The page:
Bernie Sanders might not have won the Democratic nomination for the 2016 Presidential Election, but he won the support of millions of Americans in a campaign unlike any you’ve seen before. He joined Hay Festival to deliver the Eric Hobsbawm Lecture, with not only a full audience, but another tent on site filled to capacity watching it being livestreamed in.
“You cannot make public policy with alternative facts.”
“On virtually every issue, the vast majority of the American people do not agree with President Trump,” he begins as a reassurance, which was met with deafening cheers. “So I want you to go home and rest easier tonight with that knowledge.”
“We must not withdraw into our own worlds,” he warns, taking on the trends of the world. “We must not be America first, or UK first, or France first. We have got to be an international community.”
Before he goes much further, he gets through the formalities of being at a book festival. “Buy the book. It’s a good book,” he laughs. “Let’s talk about Trump.”
“You cannot make public policy with alternative facts,” says Bernie. He takes on Trump’s refusal to acknowledge science and climate change. His shaking up of the healthcare bill that will throw millions off it, while ensuring tax breaks for the top 1%. It’s a reverse Robin Hood, and Bernie and many others are working tirelessly to try stop it.
The USA will not be moved from its democratic values.
It’s no laughing matter that Donald Trump says he’s the only one who is telling the truth. It’s a scary and dangerous situation to discredit the free press, and critics. They’re trying to suppress voters by making it more difficult to vote, create a climate in which it’s an echo chamber all saying the same as Trump, and if they disagree, they are considered the enemy.
The attacks on the media, attacks on the judiciary, the effort to make it harder to vote – Trump is moving their country in an authoritarian direction. The situation that really gets Americans scratching their head is Trump’s fondness of Vladimir Putin, a leader who has violently suppressed democracy in his own country. It goes beyond him: he has such kind words for President Duterte of the Philippines, and the Royal Family of Saudi Arabia – he cannot relate to leaders of democratic countries, but instead is drawn to those with autocratic systems.
They may worry, but as a nation they will not let this regression take place. They have come to far to allow anyone to move the United States away from their democratic traditions and values.
But Trump won. He might not have won the popular vote, but he focused on an area that had been forgotten: a lot of working class, white people had been left behind within the global economy despite the lowering of unemployment and the deficit. They couldn’t afford health insurance, or to send their kids to college. They were worse off than they were decades before. Trump went to them when no one else would and said, “I see you. I hear you.”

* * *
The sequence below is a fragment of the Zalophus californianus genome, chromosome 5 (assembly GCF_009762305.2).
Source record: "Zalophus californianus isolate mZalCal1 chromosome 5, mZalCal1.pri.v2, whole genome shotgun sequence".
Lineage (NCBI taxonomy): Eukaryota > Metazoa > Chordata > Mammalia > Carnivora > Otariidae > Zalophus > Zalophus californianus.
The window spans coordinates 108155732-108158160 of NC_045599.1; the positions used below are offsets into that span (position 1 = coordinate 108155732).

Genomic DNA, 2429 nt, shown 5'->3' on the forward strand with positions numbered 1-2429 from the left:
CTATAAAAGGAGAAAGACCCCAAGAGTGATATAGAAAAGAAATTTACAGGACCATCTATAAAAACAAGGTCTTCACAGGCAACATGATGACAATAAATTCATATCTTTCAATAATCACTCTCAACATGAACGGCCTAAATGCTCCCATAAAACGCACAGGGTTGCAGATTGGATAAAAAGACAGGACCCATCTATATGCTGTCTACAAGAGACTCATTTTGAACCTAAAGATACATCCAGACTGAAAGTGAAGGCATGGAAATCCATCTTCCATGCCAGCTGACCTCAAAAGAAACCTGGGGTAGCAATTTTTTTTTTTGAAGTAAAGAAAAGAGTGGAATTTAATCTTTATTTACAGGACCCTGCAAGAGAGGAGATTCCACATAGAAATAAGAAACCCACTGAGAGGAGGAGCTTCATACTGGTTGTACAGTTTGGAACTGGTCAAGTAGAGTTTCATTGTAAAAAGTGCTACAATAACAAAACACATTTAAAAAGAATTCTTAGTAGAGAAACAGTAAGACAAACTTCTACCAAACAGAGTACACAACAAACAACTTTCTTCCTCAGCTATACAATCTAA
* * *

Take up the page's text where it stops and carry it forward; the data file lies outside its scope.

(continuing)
“We were prepared to think big.”
Bernie was an outsider. He was never expected to get anywhere on a Presidential campaign, but he struck a nerve with people all over the country. Hundreds showed up, then thousands, then tens of thousands would come see him talk. Money started coming in from working class people, young people, people who don’t usually engage with politics – they raised hundreds of millions of dollars with the average donation being $23. He wasn’t funded by big business – he was funded by the people. And it was on a progressive agenda – “we were prepared to think big.”
He might not have won, but the Democratic party was prepared to accept 80-90% of the ideas they campaigned on, and as he speaks the house are offering legislation that he campaigned on, like raising the minimum wage, guaranteeing family and medical leave, making tuition free. They didn’t win the election, but these are the ideas that America are discussing now, which is a significant victory.
Michael Sheen takes over for questions, noting the parallels with the final stretch of the General Election in the UK. What are his thoughts? Young people, new people – they’ve all got to jump into politics and be involved, and he feels that Corbyn has taken that approach to engage people who have become disenchanted with politics, much like Bernie did. More so, he questions whether it’s appropriate for so few to have so much when so many are working day and night just to keep their heads above water, and admires that Corbyn is trying to redress this and make it a fairer society.
The political divide is where people’s rights lie, and where it’s something to be earned. Healthcare, education, home ownership – some would say it’s a dog eat dog world, and people need to worry about themselves; Bernie is of the belief that we are all human beings and have the same needs, and these needs should be met. “When your family hurts, my family hurts. We need to be there for each other. That’s what democratic, civilised society should be.”
Bernie praises the NHS, refuses to answer whether he’d run for President in 2020 as it’s too early and there’s much to be done today (though we can all hope), and continues to talk on a fairer society. He didn’t win the Democratic nomination, but seeing the reaction he garners wherever he talks, and the topics currently under discussion thanks to his tireless campaigning, instead he’s started a revolution.